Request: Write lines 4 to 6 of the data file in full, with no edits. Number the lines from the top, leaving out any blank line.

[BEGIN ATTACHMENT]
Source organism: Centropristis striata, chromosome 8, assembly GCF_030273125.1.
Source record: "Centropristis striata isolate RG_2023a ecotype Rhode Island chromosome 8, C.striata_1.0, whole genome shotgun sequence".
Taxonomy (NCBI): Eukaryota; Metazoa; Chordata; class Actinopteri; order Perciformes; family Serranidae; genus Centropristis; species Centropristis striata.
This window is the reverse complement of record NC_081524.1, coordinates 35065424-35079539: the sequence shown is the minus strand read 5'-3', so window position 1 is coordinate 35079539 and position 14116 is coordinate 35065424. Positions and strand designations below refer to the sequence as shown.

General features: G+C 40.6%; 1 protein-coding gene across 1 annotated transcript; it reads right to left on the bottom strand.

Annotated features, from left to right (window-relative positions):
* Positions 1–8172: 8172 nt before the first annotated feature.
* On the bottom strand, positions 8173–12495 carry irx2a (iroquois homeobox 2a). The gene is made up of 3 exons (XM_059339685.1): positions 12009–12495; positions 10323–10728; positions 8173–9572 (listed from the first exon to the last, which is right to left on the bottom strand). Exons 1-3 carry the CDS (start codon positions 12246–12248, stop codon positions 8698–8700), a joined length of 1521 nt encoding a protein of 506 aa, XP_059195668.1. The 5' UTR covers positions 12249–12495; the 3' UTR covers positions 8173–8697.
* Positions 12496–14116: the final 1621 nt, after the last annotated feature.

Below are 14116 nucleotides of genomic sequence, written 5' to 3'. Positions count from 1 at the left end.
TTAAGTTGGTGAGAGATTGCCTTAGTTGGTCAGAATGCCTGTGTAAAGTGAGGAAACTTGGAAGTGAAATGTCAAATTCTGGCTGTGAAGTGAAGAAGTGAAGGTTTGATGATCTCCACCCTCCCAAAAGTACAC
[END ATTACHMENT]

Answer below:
This window is the reverse complement of record NC_081524.1, coordinates 35065424-35079539: the sequence shown is the minus strand read 5'-3', so window position 1 is coordinate 35079539 and position 14116 is coordinate 35065424. Positions and strand designations below refer to the sequence as shown.

General features: G+C 40.6%; 1 protein-coding gene across 1 annotated transcript; it reads right to left on the bottom strand.

Annotated features, from left to right (window-relative positions):